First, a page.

It tells the story of a pair of Hollywood writers who learn that they are going to be replaced by an artificially intelligent algorithm that generates screenplays. By now I'm sure you've guessed the kicker: "It's No Game" was itself written by an artificially intelligent algorithm that generates screenplays. Their idea was to feed a neural network lots of sci-fi screenplays and teleplays to give it a feel for dialogue, setting and plot, and then switch on the bot and see what came out. In a paper last year, Google explained how it has trained a neural network to write what I suppose we might call short stories, apparently by feeding it a heavy diet of romance novels.
But strategists at the Post saw the potential for an AI system that could generate explanatory, insightful articles. It works like this: Editors create narrative templates for the stories, including key phrases that account for a variety of potential outcomes (from "Republicans retained control of the House" to "Democrats regained control of the House"), and then they hook Heliograf up to any source of structured data--in the case of the election, the data clearinghouse VoteSmart.org. Instead of targeting a big audience with a small number of labor-intensive human-written stories, Heliograf can target many small audiences with a huge number of automated stories about niche or local topics. Gilbert sees Heliograf developing the potential to function like a rewrite desk, in which "the reporters who gather information write more discrete chunks--here's some facts, here's some analysis--and let the system assemble them."
The Washington Post plans to cover every House, Senate and gubernatorial race in the country on Election Day with the aid of what it describes as artificial intelligence. The plan is to use a data-crunching program called Heliograf, which was built in-house, to bolster efforts by the Post's team of 60 political reporters to provide detailed coverage of nearly 500 contests across the U.S. Reporters will focus their attention on covering high-profile contests and races expected to be close or pivotal, while the program fills in the gaps. "This will give readers Washington Post-quality coverage at all levels but will also be used to alert reporters to things that they may not see, or draw their attention to a particular race that they didn't expect to be a close one," said Jeremy Gilbert, the Post's director of strategic initiatives. For example, a reader from North Carolina will see stories from North Carolina races more prominently placed in the Post's online election live blog.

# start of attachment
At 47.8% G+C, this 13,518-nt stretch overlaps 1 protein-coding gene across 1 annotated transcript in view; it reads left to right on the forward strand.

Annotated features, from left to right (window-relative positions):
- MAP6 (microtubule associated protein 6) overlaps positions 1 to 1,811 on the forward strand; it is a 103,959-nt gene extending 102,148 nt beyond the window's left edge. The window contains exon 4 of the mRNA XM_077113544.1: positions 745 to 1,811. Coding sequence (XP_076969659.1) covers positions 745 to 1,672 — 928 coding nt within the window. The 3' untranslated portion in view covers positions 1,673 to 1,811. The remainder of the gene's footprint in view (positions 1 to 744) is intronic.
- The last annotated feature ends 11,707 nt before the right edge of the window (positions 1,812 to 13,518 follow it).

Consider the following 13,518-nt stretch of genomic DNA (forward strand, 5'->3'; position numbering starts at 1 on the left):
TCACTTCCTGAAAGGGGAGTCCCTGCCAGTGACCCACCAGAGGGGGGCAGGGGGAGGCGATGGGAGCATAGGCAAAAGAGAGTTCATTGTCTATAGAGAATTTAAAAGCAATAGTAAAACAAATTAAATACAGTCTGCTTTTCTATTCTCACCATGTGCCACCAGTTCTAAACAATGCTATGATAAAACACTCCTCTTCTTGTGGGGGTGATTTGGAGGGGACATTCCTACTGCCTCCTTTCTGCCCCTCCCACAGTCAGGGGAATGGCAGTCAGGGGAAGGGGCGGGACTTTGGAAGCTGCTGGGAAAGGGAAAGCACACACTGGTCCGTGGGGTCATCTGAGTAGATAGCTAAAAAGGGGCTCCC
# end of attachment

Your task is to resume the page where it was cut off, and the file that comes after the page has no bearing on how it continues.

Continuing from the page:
On Election Day, journalists at The Washington Post will get an assist from their non-human counterparts. The newspaper announced Wednesday morning that it will use automation to cover 500 races. The automation technology, Heliograf, was first used by The Post to cover the Rio Olympics and will be repurposed to provide "up-to-date reporting, analysis and results for nearly 500 races." The Associated Press has relied on natural language generation to cover earnings report stories and sporting events.
A 2015 article from Time magazine revealed that Facebook determines ads and pages users see on their newsfeeds by "injecting a human element." According to The New York Times, Facebook determines political preference based on the pages you like; if people who like the same pages you do have similar political preferences -- even if the pages are not political -- then Facebook automatically categorizes you with the same political preference. By censoring posts with hashtags like #lunch in newsfeeds in favor of more newsworthy or agreeable stories, Facebook actively limits a user's supposed freedom on social media to see things that they might personally value. However, the argument could also be made that AI is useful in the many ways that journalists do statistical data analysis and publicize their findings to viewers.